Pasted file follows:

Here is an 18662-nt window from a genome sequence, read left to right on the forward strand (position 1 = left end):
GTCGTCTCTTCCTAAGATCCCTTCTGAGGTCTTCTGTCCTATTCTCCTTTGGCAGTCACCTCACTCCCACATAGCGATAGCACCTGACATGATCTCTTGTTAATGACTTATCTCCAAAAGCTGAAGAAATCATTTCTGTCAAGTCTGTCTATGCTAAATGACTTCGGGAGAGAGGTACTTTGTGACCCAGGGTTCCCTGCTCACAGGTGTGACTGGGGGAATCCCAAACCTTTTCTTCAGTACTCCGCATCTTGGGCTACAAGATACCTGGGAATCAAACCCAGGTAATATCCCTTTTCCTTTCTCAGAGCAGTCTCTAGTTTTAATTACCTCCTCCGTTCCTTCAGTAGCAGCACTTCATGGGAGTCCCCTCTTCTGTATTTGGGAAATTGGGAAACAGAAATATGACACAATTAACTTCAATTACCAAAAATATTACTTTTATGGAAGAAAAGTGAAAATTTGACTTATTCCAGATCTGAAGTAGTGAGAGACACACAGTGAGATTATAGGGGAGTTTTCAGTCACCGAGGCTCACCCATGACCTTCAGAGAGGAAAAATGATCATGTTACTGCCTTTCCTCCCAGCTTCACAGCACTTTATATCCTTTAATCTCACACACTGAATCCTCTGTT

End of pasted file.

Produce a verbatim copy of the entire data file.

Here is an 18662-nt window from a genome sequence, read left to right on the forward strand (position 1 = left end):
GTCGTCTCTTCCTAAGATCCCTTCTGAGGTCTTCTGTCCTATTCTCCTTTGGCAGTCACCTCACTCCCACATAGCGATAGCACCTGACATGATCTCTTGTTAATGACTTATCTCCAAAAGCTGAAGAAATCATTTCTGTCAAGTCTGTCTATGCTAAATGACTTCGGGAGAGAGGTACTTTGTGACCCAGGGTTCCCTGCTCACAGGTGTGACTGGGGGAATCCCAAACCTTTTCTTCAGTACTCCGCATCTTGGGCTACAAGATACCTGGGAATCAAACCCAGGTAATATCCCTTTTCCTTTCTCAGAGCAGTCTCTAGTTTTAATTACCTCCTCCGTTCCTTCAGTAGCAGCACTTCATGGGAGTCCCCTCTTCTGTATTTGGGAAATTGGGAAACAGAAATATGACACAATTAACTTCAATTACCAAAAATATTACTTTTATGGAAGAAAAGTGAAAATTTGACTTATTCCAGATCTGAAGTAGTGAGAGACACACAGTGAGATTATAGGGGAGTTTTCAGTCACCGAGGCTCACCCATGACCTTCAGAGAGGAAAAATGATCATGTTACTGCCTTTCCTCCCAGCTTCACAGCACTTTATATCCTTTAATCTCACACACTGAATCCTCTGTT